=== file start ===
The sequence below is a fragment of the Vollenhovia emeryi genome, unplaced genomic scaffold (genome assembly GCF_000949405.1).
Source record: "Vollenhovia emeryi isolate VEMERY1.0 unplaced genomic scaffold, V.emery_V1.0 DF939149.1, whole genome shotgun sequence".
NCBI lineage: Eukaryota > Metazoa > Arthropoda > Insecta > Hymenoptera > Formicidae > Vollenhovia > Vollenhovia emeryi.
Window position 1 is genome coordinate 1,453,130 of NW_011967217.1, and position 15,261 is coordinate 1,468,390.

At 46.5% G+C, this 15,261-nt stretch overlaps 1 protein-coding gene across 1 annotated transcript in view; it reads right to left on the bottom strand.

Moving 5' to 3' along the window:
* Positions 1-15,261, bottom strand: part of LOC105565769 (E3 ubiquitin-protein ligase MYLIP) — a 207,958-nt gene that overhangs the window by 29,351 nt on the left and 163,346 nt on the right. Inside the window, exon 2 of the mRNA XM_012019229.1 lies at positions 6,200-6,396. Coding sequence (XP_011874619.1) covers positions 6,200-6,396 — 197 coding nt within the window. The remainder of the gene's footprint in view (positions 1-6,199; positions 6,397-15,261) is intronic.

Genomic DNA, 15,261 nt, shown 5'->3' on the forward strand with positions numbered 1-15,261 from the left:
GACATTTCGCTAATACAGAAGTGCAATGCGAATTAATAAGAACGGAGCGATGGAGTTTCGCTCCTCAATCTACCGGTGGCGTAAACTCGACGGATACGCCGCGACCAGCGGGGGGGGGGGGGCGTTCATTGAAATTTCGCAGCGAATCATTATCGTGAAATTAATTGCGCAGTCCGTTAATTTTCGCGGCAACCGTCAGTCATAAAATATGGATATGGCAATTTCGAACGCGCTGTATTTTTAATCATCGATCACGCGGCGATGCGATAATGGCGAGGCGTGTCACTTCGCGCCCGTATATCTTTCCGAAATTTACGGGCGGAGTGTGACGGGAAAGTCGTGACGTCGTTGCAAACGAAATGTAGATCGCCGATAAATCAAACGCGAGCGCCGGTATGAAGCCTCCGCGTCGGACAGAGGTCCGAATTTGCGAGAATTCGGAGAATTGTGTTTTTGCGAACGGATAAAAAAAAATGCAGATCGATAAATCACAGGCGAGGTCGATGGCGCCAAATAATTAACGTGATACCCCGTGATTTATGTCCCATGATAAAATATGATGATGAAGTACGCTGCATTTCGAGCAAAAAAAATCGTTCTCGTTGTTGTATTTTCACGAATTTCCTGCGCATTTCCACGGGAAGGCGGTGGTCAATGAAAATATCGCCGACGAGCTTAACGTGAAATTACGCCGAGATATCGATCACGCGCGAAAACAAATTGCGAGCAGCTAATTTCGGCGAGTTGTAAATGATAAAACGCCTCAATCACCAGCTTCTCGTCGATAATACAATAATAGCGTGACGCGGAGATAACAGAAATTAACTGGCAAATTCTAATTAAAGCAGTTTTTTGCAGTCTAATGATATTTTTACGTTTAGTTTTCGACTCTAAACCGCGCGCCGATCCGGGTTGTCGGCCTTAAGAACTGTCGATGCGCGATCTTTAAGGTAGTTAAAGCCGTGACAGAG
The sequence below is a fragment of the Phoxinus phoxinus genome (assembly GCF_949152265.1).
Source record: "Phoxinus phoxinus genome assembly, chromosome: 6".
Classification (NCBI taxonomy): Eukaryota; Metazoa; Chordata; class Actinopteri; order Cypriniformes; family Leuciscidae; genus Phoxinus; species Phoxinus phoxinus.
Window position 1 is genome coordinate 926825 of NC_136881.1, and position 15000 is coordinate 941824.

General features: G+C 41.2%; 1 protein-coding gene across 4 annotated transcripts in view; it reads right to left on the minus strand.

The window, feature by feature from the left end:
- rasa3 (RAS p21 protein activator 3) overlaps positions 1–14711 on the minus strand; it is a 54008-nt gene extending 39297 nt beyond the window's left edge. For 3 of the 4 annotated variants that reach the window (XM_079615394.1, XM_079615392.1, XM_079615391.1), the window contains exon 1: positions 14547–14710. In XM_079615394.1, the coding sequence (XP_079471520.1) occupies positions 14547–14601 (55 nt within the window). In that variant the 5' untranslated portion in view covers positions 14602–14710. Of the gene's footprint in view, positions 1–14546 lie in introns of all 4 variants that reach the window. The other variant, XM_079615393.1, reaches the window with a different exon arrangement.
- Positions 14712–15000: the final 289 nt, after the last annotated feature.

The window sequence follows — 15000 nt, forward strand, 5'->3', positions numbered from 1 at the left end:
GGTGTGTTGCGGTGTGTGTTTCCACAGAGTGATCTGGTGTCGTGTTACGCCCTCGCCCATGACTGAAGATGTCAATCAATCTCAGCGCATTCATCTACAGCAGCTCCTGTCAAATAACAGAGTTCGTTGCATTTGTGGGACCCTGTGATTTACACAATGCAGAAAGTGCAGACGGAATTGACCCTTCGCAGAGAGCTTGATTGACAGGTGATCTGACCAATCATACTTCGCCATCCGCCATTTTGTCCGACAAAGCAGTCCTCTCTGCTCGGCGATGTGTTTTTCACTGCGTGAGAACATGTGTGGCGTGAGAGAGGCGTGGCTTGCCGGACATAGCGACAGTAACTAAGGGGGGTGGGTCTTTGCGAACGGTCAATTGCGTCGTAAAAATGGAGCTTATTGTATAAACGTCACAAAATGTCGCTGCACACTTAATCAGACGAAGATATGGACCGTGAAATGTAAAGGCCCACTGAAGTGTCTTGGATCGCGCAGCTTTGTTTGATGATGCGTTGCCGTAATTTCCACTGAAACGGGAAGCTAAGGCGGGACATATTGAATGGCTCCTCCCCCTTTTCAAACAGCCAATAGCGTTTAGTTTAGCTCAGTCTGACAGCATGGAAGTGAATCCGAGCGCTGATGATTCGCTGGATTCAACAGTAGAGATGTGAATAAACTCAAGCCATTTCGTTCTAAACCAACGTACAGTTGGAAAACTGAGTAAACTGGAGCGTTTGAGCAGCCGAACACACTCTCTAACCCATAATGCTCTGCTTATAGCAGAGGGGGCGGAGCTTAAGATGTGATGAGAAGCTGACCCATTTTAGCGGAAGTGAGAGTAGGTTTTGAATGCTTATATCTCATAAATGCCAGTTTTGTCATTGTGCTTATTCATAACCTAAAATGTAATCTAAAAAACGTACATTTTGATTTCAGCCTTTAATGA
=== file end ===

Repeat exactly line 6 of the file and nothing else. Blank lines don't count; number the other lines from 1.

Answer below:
Moving 5' to 3' along the window: